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The Patterns of Our Lives: Navigating Instinct, Environment, and Upbringing


The Making of Us: Instinct, Environment, and Upbringing

Our lives are shaped by instinct, environment, and upbringing. These components intertwine to create the patterns and behaviors that guide us toward success. Let's explore this through a few personal examples.


Small Town Life: A Singular Perspective



I was raised in a small town in North America. If you've ever read Groundhog Day or seen the movie, it's kind of like Punxsutawney. In my tiny, deeply religious hometown, diversity was scarce. It wasn't until I was 19 that I met my first non-white, non-Christian individual.

My understanding of different cultures came solely from the media I consumed. For a large part of my life, my only reference for African American culture was Will Smith, a great man but not representative of all black people.


This limited perspective was something I had to grapple with when I moved to a metropolitan area later in life. Adjusting to a more diverse environment was challenging. I had to confront and overcome the narrow worldview instilled in me by my upbringing. This process involved unlearning certain biases and broadening my understanding of different cultures and experiences. It was a transformative period that reshaped my outlook on life and deepened my empathy for others.


Exposure to Poverty: A New Understanding

In my early 20s, I visited poorer parts of England and met a friend who had never traveled as far as London. This was akin to living in Chicago and never visiting Seattle. As I got to know him and his family better, I learned they were entrenched in generational poverty. For him, having a job that provided an apartment and allowed for small luxuries like video games and travel was a significant achievement. This was a stark contrast to my middle-class upbringing in North America, where my parents could afford luxuries like timeshares.

Understanding his perspective helped me appreciate the different standards of success people hold based on their backgrounds. For my friend, escaping the cycle of poverty and achieving financial stability was a monumental success. For me, raised in a more affluent environment, success was measured differently. These differing standards influenced our ambitions and life goals, highlighting how environment and upbringing shape our definitions of success.


Habitual Reactions: Breaking the Cycle

Our upbringing and environment shape our viewpoints. As children, we subscribe to the beliefs of our family and friends, which gain approval and become our own. This phenoculture—our learned behaviors and responses—helps us survive and succeed within our social groups. But what happens when we need to resist or change these ingrained behaviors?

A good example of this is the four-day workweek. It makes sense for salaried employees who can negotiate for the same pay with fewer workdays. However, this concept doesn't apply to hourly workers who rely on every hour of work for their livelihood. This difference in perspective highlights how our environments and financial situations shape our views on work and success.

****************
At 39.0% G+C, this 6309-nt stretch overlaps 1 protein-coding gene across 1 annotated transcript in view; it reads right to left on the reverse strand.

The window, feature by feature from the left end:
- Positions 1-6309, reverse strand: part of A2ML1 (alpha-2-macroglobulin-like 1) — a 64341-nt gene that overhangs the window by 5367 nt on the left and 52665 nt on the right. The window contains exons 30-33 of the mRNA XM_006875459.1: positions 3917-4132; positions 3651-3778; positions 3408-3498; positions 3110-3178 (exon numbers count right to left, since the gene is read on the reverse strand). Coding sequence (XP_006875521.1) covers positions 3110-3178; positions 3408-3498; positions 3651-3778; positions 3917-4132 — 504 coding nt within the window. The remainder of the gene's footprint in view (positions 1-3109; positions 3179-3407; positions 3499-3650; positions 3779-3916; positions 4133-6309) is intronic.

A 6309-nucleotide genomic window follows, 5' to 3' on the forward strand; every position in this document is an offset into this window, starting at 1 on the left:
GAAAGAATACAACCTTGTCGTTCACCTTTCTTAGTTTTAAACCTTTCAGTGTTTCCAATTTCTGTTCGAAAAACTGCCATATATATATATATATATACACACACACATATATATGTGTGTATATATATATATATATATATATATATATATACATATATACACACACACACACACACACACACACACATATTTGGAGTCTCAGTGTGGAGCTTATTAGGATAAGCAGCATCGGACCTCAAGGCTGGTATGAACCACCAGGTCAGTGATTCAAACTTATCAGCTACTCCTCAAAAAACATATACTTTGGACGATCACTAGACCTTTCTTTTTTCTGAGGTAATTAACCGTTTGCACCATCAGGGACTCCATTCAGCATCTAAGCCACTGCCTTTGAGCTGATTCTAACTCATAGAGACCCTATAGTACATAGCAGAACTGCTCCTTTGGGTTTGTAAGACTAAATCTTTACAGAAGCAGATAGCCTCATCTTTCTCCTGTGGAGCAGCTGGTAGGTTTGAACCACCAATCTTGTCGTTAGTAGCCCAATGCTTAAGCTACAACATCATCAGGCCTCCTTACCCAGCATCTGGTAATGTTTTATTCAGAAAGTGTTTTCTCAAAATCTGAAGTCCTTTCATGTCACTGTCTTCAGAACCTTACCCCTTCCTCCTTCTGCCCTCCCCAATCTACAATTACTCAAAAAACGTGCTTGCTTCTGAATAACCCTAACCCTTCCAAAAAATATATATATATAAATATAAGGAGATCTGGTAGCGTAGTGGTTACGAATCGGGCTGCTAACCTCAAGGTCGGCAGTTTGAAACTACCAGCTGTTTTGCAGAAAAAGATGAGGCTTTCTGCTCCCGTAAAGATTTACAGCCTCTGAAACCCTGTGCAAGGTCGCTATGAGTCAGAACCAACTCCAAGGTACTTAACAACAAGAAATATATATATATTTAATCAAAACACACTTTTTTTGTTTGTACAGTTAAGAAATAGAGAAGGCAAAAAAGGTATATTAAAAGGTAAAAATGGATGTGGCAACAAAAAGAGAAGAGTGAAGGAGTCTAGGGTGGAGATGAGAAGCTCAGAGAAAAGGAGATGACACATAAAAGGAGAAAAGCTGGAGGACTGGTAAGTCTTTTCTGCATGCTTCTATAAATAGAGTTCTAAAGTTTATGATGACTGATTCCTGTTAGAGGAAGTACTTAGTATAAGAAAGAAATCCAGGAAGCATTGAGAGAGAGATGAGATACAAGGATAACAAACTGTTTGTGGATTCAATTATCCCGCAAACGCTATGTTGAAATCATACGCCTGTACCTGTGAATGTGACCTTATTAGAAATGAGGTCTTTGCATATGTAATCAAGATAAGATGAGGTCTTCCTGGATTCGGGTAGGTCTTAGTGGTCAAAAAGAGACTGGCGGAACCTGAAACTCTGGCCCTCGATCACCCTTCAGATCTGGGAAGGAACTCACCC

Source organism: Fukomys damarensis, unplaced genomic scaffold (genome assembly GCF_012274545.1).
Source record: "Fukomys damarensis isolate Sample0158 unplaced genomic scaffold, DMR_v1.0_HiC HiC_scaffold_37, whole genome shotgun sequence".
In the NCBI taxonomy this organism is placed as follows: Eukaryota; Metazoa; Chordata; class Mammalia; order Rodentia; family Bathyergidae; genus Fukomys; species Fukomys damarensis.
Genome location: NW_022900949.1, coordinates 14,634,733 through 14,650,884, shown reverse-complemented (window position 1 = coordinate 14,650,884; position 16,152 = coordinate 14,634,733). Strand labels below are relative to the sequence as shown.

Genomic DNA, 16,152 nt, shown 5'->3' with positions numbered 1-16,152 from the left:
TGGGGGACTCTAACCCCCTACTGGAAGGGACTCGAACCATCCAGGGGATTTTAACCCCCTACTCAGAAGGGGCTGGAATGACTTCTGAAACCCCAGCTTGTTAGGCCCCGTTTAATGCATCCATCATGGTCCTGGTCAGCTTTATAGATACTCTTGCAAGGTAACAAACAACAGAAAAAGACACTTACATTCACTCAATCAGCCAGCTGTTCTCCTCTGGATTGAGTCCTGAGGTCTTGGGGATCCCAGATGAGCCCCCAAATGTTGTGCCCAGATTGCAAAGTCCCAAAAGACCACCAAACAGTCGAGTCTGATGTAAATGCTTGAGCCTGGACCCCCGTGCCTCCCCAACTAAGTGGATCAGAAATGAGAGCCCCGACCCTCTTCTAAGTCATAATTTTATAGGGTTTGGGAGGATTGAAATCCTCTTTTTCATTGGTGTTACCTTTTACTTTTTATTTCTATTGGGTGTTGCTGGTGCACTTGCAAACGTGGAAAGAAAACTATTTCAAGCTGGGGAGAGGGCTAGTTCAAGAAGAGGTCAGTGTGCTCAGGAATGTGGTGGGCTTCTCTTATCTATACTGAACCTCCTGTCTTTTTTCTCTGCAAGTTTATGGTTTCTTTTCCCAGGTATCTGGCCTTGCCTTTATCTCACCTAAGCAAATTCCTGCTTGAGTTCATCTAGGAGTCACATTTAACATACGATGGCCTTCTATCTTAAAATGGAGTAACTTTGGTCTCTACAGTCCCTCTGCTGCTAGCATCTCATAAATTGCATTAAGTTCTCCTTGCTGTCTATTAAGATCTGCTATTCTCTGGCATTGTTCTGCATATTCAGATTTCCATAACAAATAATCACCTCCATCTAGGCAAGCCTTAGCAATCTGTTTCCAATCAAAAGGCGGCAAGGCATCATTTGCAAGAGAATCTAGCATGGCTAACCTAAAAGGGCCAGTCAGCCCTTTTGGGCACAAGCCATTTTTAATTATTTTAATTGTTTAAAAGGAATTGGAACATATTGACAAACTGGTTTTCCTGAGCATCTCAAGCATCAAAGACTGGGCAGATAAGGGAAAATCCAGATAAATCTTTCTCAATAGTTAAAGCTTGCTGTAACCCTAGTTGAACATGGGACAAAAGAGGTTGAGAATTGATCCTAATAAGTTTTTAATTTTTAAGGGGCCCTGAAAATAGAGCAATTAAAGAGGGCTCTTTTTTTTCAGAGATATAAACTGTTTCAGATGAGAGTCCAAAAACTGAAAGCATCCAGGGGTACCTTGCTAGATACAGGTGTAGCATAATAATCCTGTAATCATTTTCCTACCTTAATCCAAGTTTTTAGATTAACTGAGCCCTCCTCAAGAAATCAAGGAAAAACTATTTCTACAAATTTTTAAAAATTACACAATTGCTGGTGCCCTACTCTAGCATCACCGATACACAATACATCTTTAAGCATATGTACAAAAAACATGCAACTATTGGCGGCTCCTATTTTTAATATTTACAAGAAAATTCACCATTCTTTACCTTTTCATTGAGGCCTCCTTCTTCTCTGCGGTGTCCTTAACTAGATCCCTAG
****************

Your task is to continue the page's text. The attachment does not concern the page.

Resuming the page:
Understanding and altering our habitual reactions can be challenging. After leaving an abusive relationship, I found myself anxious whenever my current partner came home from work. Recognizing the cause of my anxiety, I took steps to create a calm environment to reduce my stress. This process of self-awareness and intentional change is similar to cognitive behavioral therapy, which helps us identify and overcome our habitual patterns.

Growing up, I was taught that academic success was the key to life. However, I later realized the importance of social connections, especially in career longevity. My friends, who may have been less academically qualified, were more successful because they knew how to build and maintain relationships—an essential skill I lacked.


The Importance of Social Connections

The social aspect of life is crucial for success and fulfillment. It extends beyond career achievements and academic prowess. Building and nurturing relationships provide support, opportunities, and a sense of belonging. Recognizing this, I began to focus on developing my social skills and forming meaningful connections with others.


Conclusion: Awareness and Choice

Understanding where our behaviors and beliefs come from allows us to make more informed choices. Whether it's recognizing the impact of our upbringing, challenging preconditioned responses, or valuing social connections, self-awareness is the first step toward growth. As I continue my journey, I aim to explore these concepts further and share my insights with you all.

By examining our backgrounds and the factors that shape us, we can better understand ourselves and others. This awareness opens the door to personal growth and the possibility of change. It's a journey of self-discovery that requires introspection, empathy, and the willingness to challenge long-held beliefs.


Claim Your Free Movement Quest!

As you embark on your own journey of self-discovery and growth, I invite you to explore the transformative power of movement. Claim your free movement quest at www.kineticquest.ca and experience the benefits of the Feldenkrais Method.

Try a free movement quest with me and discover new ways to enhance your well-being and unlock your potential.


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